By their tenth day in the Andes, the limited food supplies, which they had rationed with all the care of a miser, had virtually run out. Starving and ravenously hungry, they voiced what they all knew to be true, but had not dared to voice before.
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By lawyeraau HALL OF FAMETOP 500 REVIEWER on 20 Jan. 2003
Format: Paperback
Time has not diminished the drama of the tale of the Uruguayan rugby team whose plane crashed in the Andes Mountains. Of the forty five people on the plane at the time of the crash, sixteen came down from the mountain about seventy days later with a saga of survival not easily forgotten.
Theirs is a journey born of tragedy and human endurance. The author unfolds a tale that is gripping in the telling, as enthralling as it is almost unbelievable. It is investigative reporting at its best, because it does not fail to convey the human drama and pathos behind the story of this remarkable struggle for survival high up in the Andes Mountains. Masterfully written, it is a well balanced narrative that takes great pains to ground the experience of the survivors in the context out of which it arose.
The plane had crashed in the Andes Mountains on Argentinian territory. It was an exercise in terror for those on the plane, as it barreled down the mountain, before finally coming to rest in a valley of snow high up in the Andes. Of the forty five persons on board, thirty two had initially survived the crash. Some, however, had sustained serious injuries. Time would not be their friend. Moreover, with little warm clothing (keep in mind that October is springtime in South America), the survivors were exposed to the extreme cold of the night air, high up in the Andes. Though spring, this still meant temperatures well below freezing. Damp, cold, and hungry, amid the anguished cries of the injured, thus began the first of many such nights.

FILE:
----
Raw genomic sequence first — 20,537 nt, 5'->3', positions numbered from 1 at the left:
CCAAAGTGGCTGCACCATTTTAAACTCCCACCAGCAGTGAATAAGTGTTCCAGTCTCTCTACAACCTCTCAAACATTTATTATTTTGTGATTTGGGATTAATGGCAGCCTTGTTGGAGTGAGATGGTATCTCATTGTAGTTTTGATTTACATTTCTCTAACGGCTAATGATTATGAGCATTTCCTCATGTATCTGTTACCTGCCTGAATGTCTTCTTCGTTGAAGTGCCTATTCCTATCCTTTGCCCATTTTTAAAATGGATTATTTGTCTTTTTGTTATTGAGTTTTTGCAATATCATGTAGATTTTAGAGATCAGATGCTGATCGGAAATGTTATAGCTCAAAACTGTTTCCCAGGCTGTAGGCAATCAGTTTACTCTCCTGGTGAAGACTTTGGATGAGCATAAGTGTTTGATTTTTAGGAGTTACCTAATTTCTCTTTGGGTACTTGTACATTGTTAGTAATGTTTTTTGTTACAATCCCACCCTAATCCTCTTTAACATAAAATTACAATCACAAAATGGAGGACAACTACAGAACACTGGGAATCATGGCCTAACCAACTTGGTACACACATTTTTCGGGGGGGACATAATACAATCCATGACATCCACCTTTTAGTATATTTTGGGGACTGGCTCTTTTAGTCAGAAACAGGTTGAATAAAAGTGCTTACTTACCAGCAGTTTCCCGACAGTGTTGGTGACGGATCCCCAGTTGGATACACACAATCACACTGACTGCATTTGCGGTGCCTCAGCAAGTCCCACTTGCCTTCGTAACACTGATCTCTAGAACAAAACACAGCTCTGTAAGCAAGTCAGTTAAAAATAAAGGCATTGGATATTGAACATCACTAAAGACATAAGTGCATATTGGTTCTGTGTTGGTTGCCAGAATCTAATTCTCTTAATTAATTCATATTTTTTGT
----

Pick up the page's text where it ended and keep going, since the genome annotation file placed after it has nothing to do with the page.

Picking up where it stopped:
By their tenth day in the Andes, the limited food supplies, which they had rationed with all the care of a miser, had virtually run out. Starving and ravenously hungry, they voiced what they all knew to be true, but had not dared to voice before.
Read more ›